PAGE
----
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Erica Wright in Chapter 16: “This astonishing book takes a hard look at how mental illness affects those who love—or are expected to love—the patient.”
Jessie Carty in Rumpus: “If you’ll allow me a last, somewhat clichéd image, I want to sit around a fire with Pence (and anyone else who wants to join us) to talk about metaphors, and poetry, and science, and everything that binds us.”
Spencer Dew in decomP: “For cosmos—think Whitman for the sense of this word, more than any metaphysician—is what Pence is after, each poem a world entire, an ecology, that delicate balance of exhalation and inhalation, air and flesh.”
Tawnysha Greene in Stirring: A Literary Connection: “…Pence demonstrates beauty that can still arise from it all—the beauty of endurance and survival in the face of such hardships—making Many Small Fires a compelling read and Pence’s most brilliant work yet.”
Amanda McConnon in Late Night Library: “Here, oneness is born not out of ephemeral ideas like peace and love, but out of hard fact: we are all of a singular species, one that evolution allowed to come together as our ape-like ancestors never had before.”
“This collection of smart, incisive essays positions song lyrics—the choruses we holler in our cars with all the windows down, the verses that leave us misty-eyed while browsing shampoo aisles—as a legitimate and deeply compelling poetic form.”
–Amanda Petrusich, author of It Still Moves: Lost Songs, Lost Highways, and the Search for the Next American Music
“Charlotte Pence, the energetic and intelligent editor of The Poetics of American Song Lyrics, has succeeded in rounding up twenty-four extraordinary essays on her subject…. This is a book for any household in America where people enjoy our country’s musical wealth, be it folk, country, western, blues, rock, rap, or whatever.”–H.T. Kirby Smith, author of The Celestial Twins: Poetry and Music through the Ages
The Poetics of American Song Lyrics is the first collection of academic essays that regards songs as literature and that identifies intersections between the literary histories of poems and songs. The essayists share a desire to write on lyrics in a way that moves beyond sociological, historical, and autobiographical approaches and explicates songs in relation to poetics. Unique to this volume, the essays focus not on a single genre but on folk, rap, hip hop, country, rock, indie, soul, and blues.
Contributions are from Lamar Alexander, Gordon Ball, Adam Bradley, David Caplan, Wyn Cooper, David Daniel, Stephen M. Deusner, Claudia Emerson, Beth Ann Fennelly, Keith Flynn, Jesse Graves, Peter Guralnick, John Paul Hampstead, Brian Howe, Jill Jones, David Kirby, Robert McParland, Pat Pattison, Charlotte Pence, Eric Reimer, Jeffrey Roessner, Tony Tost, Ben Yagoda, and Kevin Young.
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Recipient of the Black River chapbook award
“In The Branches, the Axe, the Missing, Charlotte Pence goes beyond situating the personal within the contexts of science and history; she instead finely mortises the evolution of the human form with that of her own poetic form. This carefully shaped sequence reminds us that the “sizzle-spit of fat striking flame” remains part cause, part sustenance–and is indivisible, finally, from “that first word, that first word / that spiked a whole new species.”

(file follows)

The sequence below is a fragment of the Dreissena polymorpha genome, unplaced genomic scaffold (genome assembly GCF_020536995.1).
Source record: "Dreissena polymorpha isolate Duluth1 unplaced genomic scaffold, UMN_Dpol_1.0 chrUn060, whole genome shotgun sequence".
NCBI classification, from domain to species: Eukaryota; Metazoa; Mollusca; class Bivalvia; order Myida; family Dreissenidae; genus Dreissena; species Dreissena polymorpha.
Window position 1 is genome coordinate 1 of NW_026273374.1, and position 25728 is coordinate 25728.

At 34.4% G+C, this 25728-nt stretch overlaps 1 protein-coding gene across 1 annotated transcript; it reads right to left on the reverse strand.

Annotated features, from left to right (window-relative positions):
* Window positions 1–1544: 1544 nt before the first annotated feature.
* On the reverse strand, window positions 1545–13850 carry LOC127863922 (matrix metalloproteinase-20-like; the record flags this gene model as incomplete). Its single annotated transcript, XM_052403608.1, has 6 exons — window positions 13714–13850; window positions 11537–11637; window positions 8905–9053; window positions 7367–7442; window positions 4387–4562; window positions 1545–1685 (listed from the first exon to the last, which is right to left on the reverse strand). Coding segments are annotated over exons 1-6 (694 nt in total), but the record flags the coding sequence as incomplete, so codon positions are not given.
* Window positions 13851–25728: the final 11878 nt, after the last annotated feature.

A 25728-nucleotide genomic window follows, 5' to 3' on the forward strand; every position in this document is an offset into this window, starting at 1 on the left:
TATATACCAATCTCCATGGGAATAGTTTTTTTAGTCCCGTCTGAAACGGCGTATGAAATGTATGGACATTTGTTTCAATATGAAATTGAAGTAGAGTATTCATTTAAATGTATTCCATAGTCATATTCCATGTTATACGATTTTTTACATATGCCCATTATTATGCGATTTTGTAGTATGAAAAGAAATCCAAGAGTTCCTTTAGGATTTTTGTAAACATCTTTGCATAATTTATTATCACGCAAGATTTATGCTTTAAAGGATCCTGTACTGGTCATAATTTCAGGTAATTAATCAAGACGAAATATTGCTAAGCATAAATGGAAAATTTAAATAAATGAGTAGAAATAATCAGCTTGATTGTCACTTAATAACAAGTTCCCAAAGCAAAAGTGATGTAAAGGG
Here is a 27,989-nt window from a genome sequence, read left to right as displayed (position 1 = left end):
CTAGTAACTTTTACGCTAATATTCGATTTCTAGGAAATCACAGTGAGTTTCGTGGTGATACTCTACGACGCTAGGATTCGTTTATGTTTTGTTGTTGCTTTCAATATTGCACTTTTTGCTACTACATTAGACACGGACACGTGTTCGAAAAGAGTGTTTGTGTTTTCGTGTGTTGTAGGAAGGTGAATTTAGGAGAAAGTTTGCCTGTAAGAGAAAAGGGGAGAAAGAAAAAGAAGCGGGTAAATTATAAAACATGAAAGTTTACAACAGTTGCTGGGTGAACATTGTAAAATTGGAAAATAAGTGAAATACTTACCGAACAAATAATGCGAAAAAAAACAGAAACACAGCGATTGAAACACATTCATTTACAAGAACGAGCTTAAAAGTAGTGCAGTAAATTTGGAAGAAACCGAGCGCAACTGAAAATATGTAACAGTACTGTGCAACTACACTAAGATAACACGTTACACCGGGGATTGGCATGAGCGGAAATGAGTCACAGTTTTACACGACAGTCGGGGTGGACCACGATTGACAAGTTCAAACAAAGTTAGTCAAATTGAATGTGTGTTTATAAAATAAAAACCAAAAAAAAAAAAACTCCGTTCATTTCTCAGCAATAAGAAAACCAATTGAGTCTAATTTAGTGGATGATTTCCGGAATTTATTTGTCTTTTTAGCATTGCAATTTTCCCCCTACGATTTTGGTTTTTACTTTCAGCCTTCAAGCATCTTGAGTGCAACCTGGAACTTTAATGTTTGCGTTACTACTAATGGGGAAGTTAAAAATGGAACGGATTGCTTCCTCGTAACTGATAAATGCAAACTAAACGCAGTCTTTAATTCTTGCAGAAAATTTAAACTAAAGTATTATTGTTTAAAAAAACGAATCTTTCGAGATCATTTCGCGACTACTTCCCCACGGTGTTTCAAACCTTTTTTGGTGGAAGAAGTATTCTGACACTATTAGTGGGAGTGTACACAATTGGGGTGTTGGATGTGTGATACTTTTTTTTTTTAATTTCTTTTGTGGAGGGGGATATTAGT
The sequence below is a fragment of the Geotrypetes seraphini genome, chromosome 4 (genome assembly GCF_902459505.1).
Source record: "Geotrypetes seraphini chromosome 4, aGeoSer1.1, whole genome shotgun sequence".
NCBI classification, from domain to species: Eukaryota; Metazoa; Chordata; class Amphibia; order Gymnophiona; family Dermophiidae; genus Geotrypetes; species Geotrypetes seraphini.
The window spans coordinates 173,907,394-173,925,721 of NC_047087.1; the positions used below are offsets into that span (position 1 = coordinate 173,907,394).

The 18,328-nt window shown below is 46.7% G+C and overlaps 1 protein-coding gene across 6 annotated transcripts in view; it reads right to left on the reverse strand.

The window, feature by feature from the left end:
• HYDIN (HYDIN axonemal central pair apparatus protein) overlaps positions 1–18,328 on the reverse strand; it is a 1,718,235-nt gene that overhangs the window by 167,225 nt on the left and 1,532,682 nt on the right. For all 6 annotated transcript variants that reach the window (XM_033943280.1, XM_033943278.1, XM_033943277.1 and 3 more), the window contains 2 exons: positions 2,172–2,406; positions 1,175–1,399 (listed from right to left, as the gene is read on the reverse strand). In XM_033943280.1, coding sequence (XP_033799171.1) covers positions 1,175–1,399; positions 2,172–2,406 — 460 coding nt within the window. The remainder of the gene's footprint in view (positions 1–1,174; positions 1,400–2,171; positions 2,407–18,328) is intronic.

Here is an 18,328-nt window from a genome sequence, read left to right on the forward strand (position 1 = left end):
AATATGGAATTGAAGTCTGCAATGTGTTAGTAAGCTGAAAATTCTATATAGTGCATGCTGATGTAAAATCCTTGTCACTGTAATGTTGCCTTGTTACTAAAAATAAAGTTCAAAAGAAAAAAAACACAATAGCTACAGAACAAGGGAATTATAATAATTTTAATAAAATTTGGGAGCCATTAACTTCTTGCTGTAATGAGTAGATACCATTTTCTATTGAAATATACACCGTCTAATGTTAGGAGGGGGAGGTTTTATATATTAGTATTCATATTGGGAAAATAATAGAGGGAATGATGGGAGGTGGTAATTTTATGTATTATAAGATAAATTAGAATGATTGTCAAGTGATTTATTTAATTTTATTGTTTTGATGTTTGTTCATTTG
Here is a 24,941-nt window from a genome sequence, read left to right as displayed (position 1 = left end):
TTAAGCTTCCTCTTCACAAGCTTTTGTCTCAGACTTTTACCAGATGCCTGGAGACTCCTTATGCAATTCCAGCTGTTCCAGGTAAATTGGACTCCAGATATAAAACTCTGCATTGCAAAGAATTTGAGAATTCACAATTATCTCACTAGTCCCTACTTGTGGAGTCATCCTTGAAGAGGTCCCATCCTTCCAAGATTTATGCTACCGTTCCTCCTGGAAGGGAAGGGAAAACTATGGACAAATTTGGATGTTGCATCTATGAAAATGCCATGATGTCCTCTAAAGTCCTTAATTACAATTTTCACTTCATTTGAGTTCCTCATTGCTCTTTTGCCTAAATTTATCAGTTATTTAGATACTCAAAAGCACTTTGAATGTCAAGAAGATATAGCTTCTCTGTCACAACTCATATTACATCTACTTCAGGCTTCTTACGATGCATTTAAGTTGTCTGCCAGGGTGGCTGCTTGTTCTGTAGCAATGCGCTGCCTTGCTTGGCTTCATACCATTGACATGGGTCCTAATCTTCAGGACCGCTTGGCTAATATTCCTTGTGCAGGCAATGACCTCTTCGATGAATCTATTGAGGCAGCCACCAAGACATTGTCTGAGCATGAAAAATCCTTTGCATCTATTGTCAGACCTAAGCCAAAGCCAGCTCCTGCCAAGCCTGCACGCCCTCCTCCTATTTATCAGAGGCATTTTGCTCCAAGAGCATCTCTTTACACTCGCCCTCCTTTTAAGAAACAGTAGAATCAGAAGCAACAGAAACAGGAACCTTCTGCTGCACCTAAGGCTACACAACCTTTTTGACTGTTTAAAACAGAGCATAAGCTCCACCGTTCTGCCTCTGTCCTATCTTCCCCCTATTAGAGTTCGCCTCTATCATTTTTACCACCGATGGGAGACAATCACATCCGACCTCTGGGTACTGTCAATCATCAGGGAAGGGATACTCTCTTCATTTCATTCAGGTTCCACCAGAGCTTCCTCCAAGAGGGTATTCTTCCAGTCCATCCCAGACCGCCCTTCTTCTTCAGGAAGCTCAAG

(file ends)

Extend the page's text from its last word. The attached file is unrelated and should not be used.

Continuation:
–Claudia Emerson, author of the Pulitzer prize-winning collection Late Wife and Figure Studies.
“This poetry is dangerous in the way that we’ve always suspected poetry might be: poetry as truth-teller, poetry as seductress. Once you’ve entered the silken tent of Charlotte Pence’s poetry, you will want to stay inside the intelligence and beauty for a long time, to resist the ordinary.”
–Marilyn Kallet, author, Packing Light: New and Selected Poems, Black Widow Press.
“Branches is a delightful and disturbing read. A flurry of allusions, of histories, of personal disasters, all of it lightened with insight and a sly, sexy humor.”
–Art Smith, author, The Late World (Carnegie Mellon Press)
This inventive and sultry series of poems combine personal and scientific inquiries regarding evolution, specifically the physical changes that enabled communal living within our species, and one family’s story with paranoid schizophrenia and subsequent homelessness.
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Recipient of Flying Trout’s chapbook award
“Charlotte Pence’s chapbook takes as its warp the Penelope myth of fidelity to Odysseus and takes as its weft a modern-day Appalachian speaker vulnerable to ‘longing . . . the unraveling of every blanket I’ve ever touched.’ This graceful seventeen-part poem is never predictable but is unified by the author’s fidelity to devastating images, sumptuous sounds, and a true and quiet voice that undoes our myths about love. I was captivated by the skill, the passion, and the ideas here.” —-Nancy Pagh, author of No Sweeter Fat and After
Set in modern-day Appalachia, this chapbook in seventeen sections imaginatively recasts the myths surrounding Penelope’s fidelity to Odysseus. Lyrical, meditative, and deeply sensual, the poems follow the emotional isolation of a woman poised between two men, neither of whom can be a part of her daily life. The “you” in this collection is a secret love, the “he” is Odysseus, and the “son” is Telemachus. Despite the absence of the lover and the husband, their presence surrounds her. The result is a poetic narrative where memory and future fears disrupt the very existence of a physical present. Highly imagistic, Pence’s writing displays precision, structure, and grace along with depth and narrative ambition.
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This college textbook applies creative writing style exercises to teach students how academic essays can be written with the same level of personal investment they might use in a poem or a song. Chapters include how to address past writing failures, determine if a thesis is simply okay or excellent, and use metaphors for all audiences.